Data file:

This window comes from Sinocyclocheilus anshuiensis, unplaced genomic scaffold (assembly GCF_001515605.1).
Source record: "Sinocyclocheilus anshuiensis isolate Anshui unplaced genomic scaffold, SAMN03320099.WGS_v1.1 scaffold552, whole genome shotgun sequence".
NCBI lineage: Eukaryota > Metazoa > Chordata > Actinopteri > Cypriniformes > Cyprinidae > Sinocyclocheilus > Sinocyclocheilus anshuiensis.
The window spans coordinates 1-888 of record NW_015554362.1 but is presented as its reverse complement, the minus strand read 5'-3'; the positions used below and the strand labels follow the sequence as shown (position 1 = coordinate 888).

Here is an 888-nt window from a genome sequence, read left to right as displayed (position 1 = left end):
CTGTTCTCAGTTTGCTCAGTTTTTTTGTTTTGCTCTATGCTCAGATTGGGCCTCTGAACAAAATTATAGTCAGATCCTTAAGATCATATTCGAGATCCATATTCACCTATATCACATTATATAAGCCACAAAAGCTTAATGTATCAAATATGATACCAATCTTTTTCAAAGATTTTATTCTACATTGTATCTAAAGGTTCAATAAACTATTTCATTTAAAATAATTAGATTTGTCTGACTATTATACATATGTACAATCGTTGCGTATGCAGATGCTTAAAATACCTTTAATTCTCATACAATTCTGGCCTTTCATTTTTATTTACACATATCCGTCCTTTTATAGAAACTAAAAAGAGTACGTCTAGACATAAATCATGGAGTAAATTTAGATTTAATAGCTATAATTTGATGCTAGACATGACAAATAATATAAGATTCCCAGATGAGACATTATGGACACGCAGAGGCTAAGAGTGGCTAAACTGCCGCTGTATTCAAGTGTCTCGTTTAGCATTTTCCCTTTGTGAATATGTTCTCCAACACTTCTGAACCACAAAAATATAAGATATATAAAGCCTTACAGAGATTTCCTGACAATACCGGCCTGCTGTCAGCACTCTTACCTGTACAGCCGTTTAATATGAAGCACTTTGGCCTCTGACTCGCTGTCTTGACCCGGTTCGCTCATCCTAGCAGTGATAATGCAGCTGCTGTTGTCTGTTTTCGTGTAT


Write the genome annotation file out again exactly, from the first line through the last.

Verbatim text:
This window comes from Sinocyclocheilus anshuiensis, unplaced genomic scaffold (assembly GCF_001515605.1).
Source record: "Sinocyclocheilus anshuiensis isolate Anshui unplaced genomic scaffold, SAMN03320099.WGS_v1.1 scaffold552, whole genome shotgun sequence".
NCBI lineage: Eukaryota > Metazoa > Chordata > Actinopteri > Cypriniformes > Cyprinidae > Sinocyclocheilus > Sinocyclocheilus anshuiensis.
The window spans coordinates 1-888 of record NW_015554362.1 but is presented as its reverse complement, the minus strand read 5'-3'; the positions used below and the strand labels follow the sequence as shown (position 1 = coordinate 888).

Here is an 888-nt window from a genome sequence, read left to right as displayed (position 1 = left end):
CTGTTCTCAGTTTGCTCAGTTTTTTTGTTTTGCTCTATGCTCAGATTGGGCCTCTGAACAAAATTATAGTCAGATCCTTAAGATCATATTCGAGATCCATATTCACCTATATCACATTATATAAGCCACAAAAGCTTAATGTATCAAATATGATACCAATCTTTTTCAAAGATTTTATTCTACATTGTATCTAAAGGTTCAATAAACTATTTCATTTAAAATAATTAGATTTGTCTGACTATTATACATATGTACAATCGTTGCGTATGCAGATGCTTAAAATACCTTTAATTCTCATACAATTCTGGCCTTTCATTTTTATTTACACATATCCGTCCTTTTATAGAAACTAAAAAGAGTACGTCTAGACATAAATCATGGAGTAAATTTAGATTTAATAGCTATAATTTGATGCTAGACATGACAAATAATATAAGATTCCCAGATGAGACATTATGGACACGCAGAGGCTAAGAGTGGCTAAACTGCCGCTGTATTCAAGTGTCTCGTTTAGCATTTTCCCTTTGTGAATATGTTCTCCAACACTTCTGAACCACAAAAATATAAGATATATAAAGCCTTACAGAGATTTCCTGACAATACCGGCCTGCTGTCAGCACTCTTACCTGTACAGCCGTTTAATATGAAGCACTTTGGCCTCTGACTCGCTGTCTTGACCCGGTTCGCTCATCCTAGCAGTGATAATGCAGCTGCTGTTGTCTGTTTTCGTGTAT